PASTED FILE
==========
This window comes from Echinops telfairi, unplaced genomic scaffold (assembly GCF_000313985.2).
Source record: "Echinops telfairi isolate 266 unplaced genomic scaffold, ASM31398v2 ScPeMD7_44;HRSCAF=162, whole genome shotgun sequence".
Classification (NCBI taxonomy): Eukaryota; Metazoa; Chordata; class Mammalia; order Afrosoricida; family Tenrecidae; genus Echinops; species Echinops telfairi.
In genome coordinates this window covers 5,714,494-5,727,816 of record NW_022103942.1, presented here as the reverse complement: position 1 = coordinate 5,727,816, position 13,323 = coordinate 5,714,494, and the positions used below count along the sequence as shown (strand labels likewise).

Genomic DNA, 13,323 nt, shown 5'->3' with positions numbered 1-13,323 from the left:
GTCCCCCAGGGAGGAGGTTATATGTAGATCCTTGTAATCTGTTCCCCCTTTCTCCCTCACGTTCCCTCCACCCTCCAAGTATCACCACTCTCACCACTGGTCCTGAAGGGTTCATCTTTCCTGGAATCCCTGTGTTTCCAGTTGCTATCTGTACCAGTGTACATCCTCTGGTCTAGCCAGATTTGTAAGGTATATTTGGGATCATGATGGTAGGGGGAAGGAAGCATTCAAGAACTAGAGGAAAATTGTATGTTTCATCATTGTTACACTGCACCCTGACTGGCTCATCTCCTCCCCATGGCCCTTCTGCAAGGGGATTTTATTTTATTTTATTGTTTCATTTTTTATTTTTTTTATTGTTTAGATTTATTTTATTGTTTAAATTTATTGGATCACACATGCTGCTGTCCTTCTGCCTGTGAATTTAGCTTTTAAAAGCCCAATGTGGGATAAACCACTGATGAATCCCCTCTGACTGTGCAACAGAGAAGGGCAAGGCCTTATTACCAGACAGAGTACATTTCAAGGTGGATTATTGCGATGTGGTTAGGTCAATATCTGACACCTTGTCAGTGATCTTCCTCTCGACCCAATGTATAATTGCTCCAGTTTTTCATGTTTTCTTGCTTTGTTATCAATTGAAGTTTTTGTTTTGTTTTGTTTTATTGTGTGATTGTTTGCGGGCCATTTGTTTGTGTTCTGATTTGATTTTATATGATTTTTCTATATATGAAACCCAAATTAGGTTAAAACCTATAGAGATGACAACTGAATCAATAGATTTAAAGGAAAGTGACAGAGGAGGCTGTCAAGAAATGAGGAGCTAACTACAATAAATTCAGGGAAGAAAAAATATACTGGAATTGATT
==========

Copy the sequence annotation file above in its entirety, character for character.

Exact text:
This window comes from Echinops telfairi, unplaced genomic scaffold (assembly GCF_000313985.2).
Source record: "Echinops telfairi isolate 266 unplaced genomic scaffold, ASM31398v2 ScPeMD7_44;HRSCAF=162, whole genome shotgun sequence".
Classification (NCBI taxonomy): Eukaryota; Metazoa; Chordata; class Mammalia; order Afrosoricida; family Tenrecidae; genus Echinops; species Echinops telfairi.
In genome coordinates this window covers 5,714,494-5,727,816 of record NW_022103942.1, presented here as the reverse complement: position 1 = coordinate 5,727,816, position 13,323 = coordinate 5,714,494, and the positions used below count along the sequence as shown (strand labels likewise).

Genomic DNA, 13,323 nt, shown 5'->3' with positions numbered 1-13,323 from the left:
GTCCCCCAGGGAGGAGGTTATATGTAGATCCTTGTAATCTGTTCCCCCTTTCTCCCTCACGTTCCCTCCACCCTCCAAGTATCACCACTCTCACCACTGGTCCTGAAGGGTTCATCTTTCCTGGAATCCCTGTGTTTCCAGTTGCTATCTGTACCAGTGTACATCCTCTGGTCTAGCCAGATTTGTAAGGTATATTTGGGATCATGATGGTAGGGGGAAGGAAGCATTCAAGAACTAGAGGAAAATTGTATGTTTCATCATTGTTACACTGCACCCTGACTGGCTCATCTCCTCCCCATGGCCCTTCTGCAAGGGGATTTTATTTTATTTTATTGTTTCATTTTTTATTTTTTTTATTGTTTAGATTTATTTTATTGTTTAAATTTATTGGATCACACATGCTGCTGTCCTTCTGCCTGTGAATTTAGCTTTTAAAAGCCCAATGTGGGATAAACCACTGATGAATCCCCTCTGACTGTGCAACAGAGAAGGGCAAGGCCTTATTACCAGACAGAGTACATTTCAAGGTGGATTATTGCGATGTGGTTAGGTCAATATCTGACACCTTGTCAGTGATCTTCCTCTCGACCCAATGTATAATTGCTCCAGTTTTTCATGTTTTCTTGCTTTGTTATCAATTGAAGTTTTTGTTTTGTTTTGTTTTATTGTGTGATTGTTTGCGGGCCATTTGTTTGTGTTCTGATTTGATTTTATATGATTTTTCTATATATGAAACCCAAATTAGGTTAAAACCTATAGAGATGACAACTGAATCAATAGATTTAAAGGAAAGTGACAGAGGAGGCTGTCAAGAAATGAGGAGCTAACTACAATAAATTCAGGGAAGAAAAAATATACTGGAATTGATT